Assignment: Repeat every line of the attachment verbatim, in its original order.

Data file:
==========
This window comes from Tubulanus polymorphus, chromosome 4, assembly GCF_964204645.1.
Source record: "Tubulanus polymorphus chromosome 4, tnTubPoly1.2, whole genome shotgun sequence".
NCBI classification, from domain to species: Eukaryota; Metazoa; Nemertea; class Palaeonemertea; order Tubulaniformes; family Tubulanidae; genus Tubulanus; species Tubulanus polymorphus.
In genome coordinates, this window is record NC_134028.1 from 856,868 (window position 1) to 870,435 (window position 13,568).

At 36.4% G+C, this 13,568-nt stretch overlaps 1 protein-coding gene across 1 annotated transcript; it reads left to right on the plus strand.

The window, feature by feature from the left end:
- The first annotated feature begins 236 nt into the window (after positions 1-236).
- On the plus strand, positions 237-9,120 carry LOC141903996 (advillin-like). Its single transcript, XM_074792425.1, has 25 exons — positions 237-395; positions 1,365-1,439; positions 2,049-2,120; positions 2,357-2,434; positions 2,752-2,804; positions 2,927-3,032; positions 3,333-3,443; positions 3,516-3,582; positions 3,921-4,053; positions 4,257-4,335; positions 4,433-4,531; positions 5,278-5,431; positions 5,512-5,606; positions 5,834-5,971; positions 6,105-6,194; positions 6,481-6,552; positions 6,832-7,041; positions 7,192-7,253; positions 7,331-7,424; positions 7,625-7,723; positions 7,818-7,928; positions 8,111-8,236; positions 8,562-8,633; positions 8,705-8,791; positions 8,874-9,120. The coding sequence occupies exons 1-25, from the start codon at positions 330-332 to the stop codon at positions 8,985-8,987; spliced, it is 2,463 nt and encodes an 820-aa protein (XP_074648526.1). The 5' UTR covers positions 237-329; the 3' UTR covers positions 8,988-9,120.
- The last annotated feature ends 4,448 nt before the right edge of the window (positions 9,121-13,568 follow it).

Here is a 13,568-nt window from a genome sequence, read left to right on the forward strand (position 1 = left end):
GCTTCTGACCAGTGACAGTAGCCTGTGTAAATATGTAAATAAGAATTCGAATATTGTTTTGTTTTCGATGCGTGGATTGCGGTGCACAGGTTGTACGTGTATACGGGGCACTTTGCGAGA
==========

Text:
This window comes from Tubulanus polymorphus, chromosome 4, assembly GCF_964204645.1.
Source record: "Tubulanus polymorphus chromosome 4, tnTubPoly1.2, whole genome shotgun sequence".
NCBI classification, from domain to species: Eukaryota; Metazoa; Nemertea; class Palaeonemertea; order Tubulaniformes; family Tubulanidae; genus Tubulanus; species Tubulanus polymorphus.
In genome coordinates, this window is record NC_134028.1 from 856,868 (window position 1) to 870,435 (window position 13,568).

At 36.4% G+C, this 13,568-nt stretch overlaps 1 protein-coding gene across 1 annotated transcript; it reads left to right on the plus strand.

The window, feature by feature from the left end:
- The first annotated feature begins 236 nt into the window (after positions 1-236).
- On the plus strand, positions 237-9,120 carry LOC141903996 (advillin-like). Its single transcript, XM_074792425.1, has 25 exons — positions 237-395; positions 1,365-1,439; positions 2,049-2,120; positions 2,357-2,434; positions 2,752-2,804; positions 2,927-3,032; positions 3,333-3,443; positions 3,516-3,582; positions 3,921-4,053; positions 4,257-4,335; positions 4,433-4,531; positions 5,278-5,431; positions 5,512-5,606; positions 5,834-5,971; positions 6,105-6,194; positions 6,481-6,552; positions 6,832-7,041; positions 7,192-7,253; positions 7,331-7,424; positions 7,625-7,723; positions 7,818-7,928; positions 8,111-8,236; positions 8,562-8,633; positions 8,705-8,791; positions 8,874-9,120. The coding sequence occupies exons 1-25, from the start codon at positions 330-332 to the stop codon at positions 8,985-8,987; spliced, it is 2,463 nt and encodes an 820-aa protein (XP_074648526.1). The 5' UTR covers positions 237-329; the 3' UTR covers positions 8,988-9,120.
- The last annotated feature ends 4,448 nt before the right edge of the window (positions 9,121-13,568 follow it).

Here is a 13,568-nt window from a genome sequence, read left to right on the forward strand (position 1 = left end):
GCTTCTGACCAGTGACAGTAGCCTGTGTAAATATGTAAATAAGAATTCGAATATTGTTTTGTTTTCGATGCGTGGATTGCGGTGCACAGGTTGTACGTGTATACGGGGCACTTTGCGAGA